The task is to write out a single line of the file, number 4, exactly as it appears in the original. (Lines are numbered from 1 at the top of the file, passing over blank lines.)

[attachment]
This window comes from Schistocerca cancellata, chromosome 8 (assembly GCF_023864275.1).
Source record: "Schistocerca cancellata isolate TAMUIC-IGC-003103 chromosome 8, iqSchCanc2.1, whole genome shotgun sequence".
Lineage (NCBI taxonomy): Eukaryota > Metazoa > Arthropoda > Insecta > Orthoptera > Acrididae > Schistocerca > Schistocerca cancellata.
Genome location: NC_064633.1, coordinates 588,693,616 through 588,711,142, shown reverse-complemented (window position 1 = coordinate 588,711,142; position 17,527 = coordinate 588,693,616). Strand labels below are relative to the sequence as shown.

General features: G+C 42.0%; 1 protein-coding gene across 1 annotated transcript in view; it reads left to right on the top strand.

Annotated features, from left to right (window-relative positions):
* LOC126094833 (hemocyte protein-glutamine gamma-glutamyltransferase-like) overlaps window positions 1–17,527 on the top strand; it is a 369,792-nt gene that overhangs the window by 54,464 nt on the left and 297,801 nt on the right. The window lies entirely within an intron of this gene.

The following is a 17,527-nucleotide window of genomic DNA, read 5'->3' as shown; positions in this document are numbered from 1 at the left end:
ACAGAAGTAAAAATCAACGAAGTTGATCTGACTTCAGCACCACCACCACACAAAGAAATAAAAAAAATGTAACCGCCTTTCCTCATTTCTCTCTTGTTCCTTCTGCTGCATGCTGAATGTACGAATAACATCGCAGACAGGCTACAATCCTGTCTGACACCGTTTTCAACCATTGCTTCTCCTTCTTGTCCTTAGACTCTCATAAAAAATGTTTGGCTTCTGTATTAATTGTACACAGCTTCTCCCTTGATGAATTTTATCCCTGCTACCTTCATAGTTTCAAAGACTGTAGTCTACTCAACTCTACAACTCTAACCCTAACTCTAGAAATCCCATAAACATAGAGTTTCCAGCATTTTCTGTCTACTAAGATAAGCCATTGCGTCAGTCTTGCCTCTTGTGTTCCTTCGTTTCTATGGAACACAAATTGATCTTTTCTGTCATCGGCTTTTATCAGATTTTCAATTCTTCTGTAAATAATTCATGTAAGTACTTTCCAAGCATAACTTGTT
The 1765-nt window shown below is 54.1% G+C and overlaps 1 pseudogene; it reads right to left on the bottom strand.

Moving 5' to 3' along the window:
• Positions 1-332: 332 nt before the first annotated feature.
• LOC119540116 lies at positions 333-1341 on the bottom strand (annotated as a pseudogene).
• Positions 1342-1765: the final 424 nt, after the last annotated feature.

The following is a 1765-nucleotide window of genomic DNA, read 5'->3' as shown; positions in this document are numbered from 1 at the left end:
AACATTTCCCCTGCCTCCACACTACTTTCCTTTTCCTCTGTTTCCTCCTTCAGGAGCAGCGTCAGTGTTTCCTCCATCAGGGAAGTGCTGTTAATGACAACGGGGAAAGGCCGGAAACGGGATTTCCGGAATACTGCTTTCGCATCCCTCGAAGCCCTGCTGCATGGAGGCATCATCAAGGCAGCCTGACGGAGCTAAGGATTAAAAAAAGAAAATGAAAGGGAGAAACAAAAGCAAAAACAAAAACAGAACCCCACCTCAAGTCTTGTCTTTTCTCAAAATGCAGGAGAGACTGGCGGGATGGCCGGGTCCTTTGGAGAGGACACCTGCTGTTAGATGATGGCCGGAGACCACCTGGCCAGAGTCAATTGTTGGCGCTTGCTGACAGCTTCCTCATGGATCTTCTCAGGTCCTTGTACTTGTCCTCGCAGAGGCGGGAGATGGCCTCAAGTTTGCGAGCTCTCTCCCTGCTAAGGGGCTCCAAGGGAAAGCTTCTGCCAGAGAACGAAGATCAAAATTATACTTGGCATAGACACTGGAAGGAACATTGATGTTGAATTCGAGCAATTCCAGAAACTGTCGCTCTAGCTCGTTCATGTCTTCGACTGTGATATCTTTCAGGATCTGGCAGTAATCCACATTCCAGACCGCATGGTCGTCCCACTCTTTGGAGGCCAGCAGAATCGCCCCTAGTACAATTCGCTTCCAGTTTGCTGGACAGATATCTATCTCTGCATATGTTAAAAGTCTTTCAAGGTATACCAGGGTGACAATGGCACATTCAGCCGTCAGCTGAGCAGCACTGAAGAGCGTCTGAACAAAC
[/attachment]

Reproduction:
Genome location: NC_064633.1, coordinates 588,693,616 through 588,711,142, shown reverse-complemented (window position 1 = coordinate 588,711,142; position 17,527 = coordinate 588,693,616). Strand labels below are relative to the sequence as shown.